Very different from M.I.A., but just as exotic and intriguing, Suphala, which means 'fruitfulness' in Sanskrit, creates beautiful soundscapes that feature a lush amalgamation of drum and bass, bhangra, breakbeat, and downtempo. But the main attraction is Suphala's hands of lightning on the small Indian drums, tablas. Be sure to listen to some clips of her in action on her site.
Here's an excerpt from the NYT article:
At 30, with brown irises the size of nickels and seductively flowing black ringlets, Suphala, her record company is convinced, is the person who can once again popularize a musical instrument that last had its moment in this country in the late 1960's and early 70's, when the Indian tabla master Alla Rakha and the sitarist Ravi Shankar played the Monterey Pop Festival and Woodstock.
Creating a career around an instrument as obscure to Americans as the tabla takes savvy as much as talent. In the 60's crossing over into the mainstream required jamming with hippies in dashikis and getting the endorsement of George Harrison. In the postmillennial era it means laying down hip-hop rhythms for happening D.J.'s, wearing haute couture on your album cover and, maybe most important, getting Norah Jones to sing a track on your CD.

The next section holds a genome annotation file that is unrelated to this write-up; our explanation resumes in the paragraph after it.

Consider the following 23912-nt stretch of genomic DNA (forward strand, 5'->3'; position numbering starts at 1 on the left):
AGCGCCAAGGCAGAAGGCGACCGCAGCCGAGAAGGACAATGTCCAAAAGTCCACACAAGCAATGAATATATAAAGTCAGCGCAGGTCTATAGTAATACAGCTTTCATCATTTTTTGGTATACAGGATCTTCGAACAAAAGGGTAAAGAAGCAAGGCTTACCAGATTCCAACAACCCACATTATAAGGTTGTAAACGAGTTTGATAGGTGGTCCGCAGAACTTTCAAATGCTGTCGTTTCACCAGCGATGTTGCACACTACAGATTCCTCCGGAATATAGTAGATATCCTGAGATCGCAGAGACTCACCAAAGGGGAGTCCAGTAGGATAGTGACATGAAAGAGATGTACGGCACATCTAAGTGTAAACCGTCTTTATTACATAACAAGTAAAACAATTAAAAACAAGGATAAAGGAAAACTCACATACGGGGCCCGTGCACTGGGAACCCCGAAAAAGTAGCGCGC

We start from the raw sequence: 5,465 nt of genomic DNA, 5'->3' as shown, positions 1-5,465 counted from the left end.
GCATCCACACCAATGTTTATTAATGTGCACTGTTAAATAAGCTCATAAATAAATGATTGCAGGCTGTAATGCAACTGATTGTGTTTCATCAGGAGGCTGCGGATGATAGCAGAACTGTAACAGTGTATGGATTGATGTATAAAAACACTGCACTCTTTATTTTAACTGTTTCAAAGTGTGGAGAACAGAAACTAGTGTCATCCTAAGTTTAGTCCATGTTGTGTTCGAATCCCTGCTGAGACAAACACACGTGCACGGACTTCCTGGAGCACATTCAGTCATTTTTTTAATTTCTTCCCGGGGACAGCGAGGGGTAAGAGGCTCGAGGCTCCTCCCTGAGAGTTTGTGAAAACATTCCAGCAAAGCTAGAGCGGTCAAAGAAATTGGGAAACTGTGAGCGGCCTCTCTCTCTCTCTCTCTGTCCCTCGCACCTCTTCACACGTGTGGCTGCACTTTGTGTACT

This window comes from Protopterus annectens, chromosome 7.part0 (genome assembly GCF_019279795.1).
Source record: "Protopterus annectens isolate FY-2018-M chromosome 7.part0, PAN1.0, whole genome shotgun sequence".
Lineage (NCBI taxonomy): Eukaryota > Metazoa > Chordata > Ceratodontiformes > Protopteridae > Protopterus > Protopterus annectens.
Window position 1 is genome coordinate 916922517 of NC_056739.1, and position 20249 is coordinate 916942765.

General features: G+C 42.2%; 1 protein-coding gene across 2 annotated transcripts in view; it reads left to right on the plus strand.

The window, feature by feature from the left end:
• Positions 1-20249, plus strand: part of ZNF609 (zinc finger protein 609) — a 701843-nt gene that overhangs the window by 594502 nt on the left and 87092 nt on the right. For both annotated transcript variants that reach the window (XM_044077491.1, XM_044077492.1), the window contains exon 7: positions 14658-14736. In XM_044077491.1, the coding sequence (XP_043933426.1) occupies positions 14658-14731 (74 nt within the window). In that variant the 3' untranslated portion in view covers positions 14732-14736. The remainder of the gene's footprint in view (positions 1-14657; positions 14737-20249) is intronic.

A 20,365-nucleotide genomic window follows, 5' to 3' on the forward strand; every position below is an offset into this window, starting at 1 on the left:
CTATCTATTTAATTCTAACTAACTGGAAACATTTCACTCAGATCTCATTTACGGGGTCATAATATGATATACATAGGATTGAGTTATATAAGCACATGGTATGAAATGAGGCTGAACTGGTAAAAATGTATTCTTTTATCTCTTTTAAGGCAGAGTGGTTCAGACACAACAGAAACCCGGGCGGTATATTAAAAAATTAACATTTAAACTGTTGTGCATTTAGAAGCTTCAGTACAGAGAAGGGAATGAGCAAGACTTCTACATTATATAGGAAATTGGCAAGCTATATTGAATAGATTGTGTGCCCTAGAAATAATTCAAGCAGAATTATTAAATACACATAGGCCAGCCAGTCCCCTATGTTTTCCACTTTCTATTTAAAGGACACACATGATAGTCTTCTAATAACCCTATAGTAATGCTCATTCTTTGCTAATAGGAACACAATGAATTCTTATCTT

And an excerpt from Suphala's site about her album, 'The Now'
Artists on THE NOW include Mazz Swift, Dana Leong, Norah Jones, Antonio Banderas [!], DJ Kiva, Vernon Reid, Salim Merchant, Vikter Duplaix, and more. THE NOW is being released by Rasamusic/Tommy Boy records
Buy The Now, which comes out May 10.